Let be some field with . Let be a fuchsian operator. An element is called (locally) integral at if for every solution of in or , respectively, the series is integral.  is called (globally) integral if it is locally integral at every (“at all finite places”).

For an element to have a “pole” at means that is not locally integral at ; to have a “double pole” at means that (or if ) is not integral; to have a “double root” at means that (or if ) is integral, and so on.

The set of all globally integral elements forms a -submodule of . A basis of this module is called an integral basis for . Kauers and Koutschan (2015) proposed an algorithm which computes an integral basis for a given . This algorithm is a generalization of van Hoeij’s algorithm (van Hoeij, 1994) for computing integral bases of algebraic function fields (Trager, 1984; Rybowicz, 1991).

For a fixed , let be the ring of rational functions with , and write for the ring of all rational functions with . Then the set of all which are locally integral at some fixed forms a -module. A basis of this module is called a local integral basis at for . The algorithm given by Kauers and Koutschan (2015) for computing (global) integral bases computes local integral bases at finite points as an intermediate step. By an analogous algorithm, it is also possible to compute a local integral basis at infinity.

An integral basis is always also a -vector space basis of . A key feature of integral bases is that they make poles explicit. Writing an element as a linear combination for some , we have that has a pole at if and only if at least one of the has a pole there.

###### Lemma 2.

Let be a fuchsian operator and let be a local integral basis of at . Let and be such that . Then is integral at if and only if each is integral at .

###### Proof.

The direction “” is obvious. To show “”, suppose that is integral at . Then there exist such that . Thus , and then for all , because is a vector space basis of . As elements of , the are integral at , and hence also all the are integral at .

The lemma says in particular that poles of the in a linear combination cannot cancel each other.

###### Lemma 3.

Let be a fuchsian operator and let be an integral basis of . Let and be such that

 eω′i=n∑j=1mi,jωj

for and . Then is squarefree.

###### Proof.

Let be a root of . We show that is not a multiple root. Since is integral, it is in particular locally integral at . Therefore is locally integral at . Since is an integral basis, it follows that for all . Because of , no factor of can be canceled by all the . Therefore the factor can appear in only once.

###### Lemma 4.

Let be a fuchsian operator and let be a local integral basis at infinity of . Let and be defined as in Lemma 3. Then for all .

###### Proof.

Since every is locally integral at infinity, so is every . Since is an integral basis at infinity, it follows that for all . This means that for all , and therefore , as claimed.

A -vector space basis of is called normal at if there exist such that is a local integral basis at . Trager (1984) shows for the case of algebraic function fields how to construct an integral basis which is normal at infinity from a given integral basis and a given local integral basis at infinity. The same procedure also applies in the present situation. It works as follows.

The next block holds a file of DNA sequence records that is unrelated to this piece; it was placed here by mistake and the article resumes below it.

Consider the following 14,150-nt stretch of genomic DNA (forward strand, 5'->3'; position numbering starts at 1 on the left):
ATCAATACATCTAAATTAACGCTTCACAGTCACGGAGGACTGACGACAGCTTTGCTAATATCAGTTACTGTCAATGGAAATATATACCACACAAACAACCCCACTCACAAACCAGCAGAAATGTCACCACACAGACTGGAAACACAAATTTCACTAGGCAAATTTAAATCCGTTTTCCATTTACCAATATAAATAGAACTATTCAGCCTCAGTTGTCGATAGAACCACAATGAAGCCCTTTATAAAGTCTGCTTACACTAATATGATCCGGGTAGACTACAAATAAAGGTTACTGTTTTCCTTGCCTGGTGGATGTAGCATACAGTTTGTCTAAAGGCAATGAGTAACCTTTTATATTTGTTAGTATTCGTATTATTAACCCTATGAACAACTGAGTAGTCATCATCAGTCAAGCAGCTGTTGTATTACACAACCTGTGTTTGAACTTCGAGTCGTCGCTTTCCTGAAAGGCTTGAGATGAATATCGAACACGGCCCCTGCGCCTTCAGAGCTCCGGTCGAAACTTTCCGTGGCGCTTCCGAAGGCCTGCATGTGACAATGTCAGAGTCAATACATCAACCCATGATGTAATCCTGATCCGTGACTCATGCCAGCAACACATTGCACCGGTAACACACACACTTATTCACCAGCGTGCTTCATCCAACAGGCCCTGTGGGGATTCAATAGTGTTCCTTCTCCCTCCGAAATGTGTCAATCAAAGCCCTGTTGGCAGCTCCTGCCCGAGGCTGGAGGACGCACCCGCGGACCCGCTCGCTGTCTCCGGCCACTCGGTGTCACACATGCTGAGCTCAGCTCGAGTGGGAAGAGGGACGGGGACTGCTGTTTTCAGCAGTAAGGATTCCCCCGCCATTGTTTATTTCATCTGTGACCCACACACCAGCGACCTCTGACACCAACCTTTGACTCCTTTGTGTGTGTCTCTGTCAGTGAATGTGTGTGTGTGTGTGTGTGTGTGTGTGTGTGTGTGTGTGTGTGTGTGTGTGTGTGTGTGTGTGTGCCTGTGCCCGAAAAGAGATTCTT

Let be a global integral basis and be a local integral basis at infinity. Let be such that

 ωi=n∑j=1mi,jνj.

For each , let be the largest integer such that has no pole at infinity for any . Then each is locally integral at infinity. Let be the matrix obtained by evaluating at infinity (this is possible by the choice of ). If is invertible, then the form a local integral basis at infinity and we are done. Otherwise, there exists a nonzero vector with . Among the indices with choose one where is minimal, and then replace by . Note that the resulting basis is still global integral. Repeating the process, it can be checked that the value of strictly increases in each iteration. According to the following lemma, the sum is bounded, so the procedure must terminate after a finite number of iterations.

###### Lemma 5.

Let , , and be as above. Let be the number of points where at least one of the does not have distinct exponents in  (i.e., counts the finite singular points of  that are not “apparent” singularities). Then

 τ1+⋯+τn≤12n(n−1)(N−1).
###### Proof.

We show that when is such that is locally integral at infinity, then , for every . Let be the minimal order of an operator with . By the Fuchs relation we have

 ∑a∈¯C∪{∞}defecta(ωi)=ni(1−ni),

hence

 defect∞(ωi)=ni(1−ni)−∑a∈¯Cdefecta(ωi).

When all exponents of the series associated to at form a subset of  of size , then . At all other points , of which there are at most

by assumption, we still have the estimate

, because is integral at all finite places. It follows that

 defect∞(ωi)≤ni(1−ni)+12ni(ni−1)N=12ni(ni−1)(N−2).

Next, for every we have . Moreover, if is such that is integral at infinity, then we must have , i.e.,

 defect∞(ωi)−τni≥−12ni(ni−1),

and hence,

 τ ≤1ni(12ni(ni−1)+defect∞(ωi)) ≤12(ni−1)+12(ni−1)(N−2)=12(ni−1)(N−1)≤12(n−1)(N−1)

as claimed.

Although normality is a somewhat weaker condition on a basis than integrality, it also excludes the possibility that poles in the terms of a linear combination of basis elements can cancel:

###### Lemma 6.

Let be a fuchsian operator and let be a basis of which is normal at some . Let for some . Then has a pole at if and only if there is some such that has a pole at .

###### Proof.

Let be such that is a local integral basis at . By and by Lemma 2,  is integral at  iff all are integral at .

We will mostly be using bases that are integral at every point in except one. For the case of algebraic functions, the reason is that the only algebraic functions which are integral at all finite places and also at infinity are the constant functions (Chevalley’s theorem (Chevalley, 1951, p. 9, Cor. 3)). The results of Chen et al. (2016) depend heavily on this fact. There is no analogous result for fuchsian D-finite functions: such functions may be integral at all finite places and also at infinity without being constant. It is easy to construct examples using the Papperitz symbol.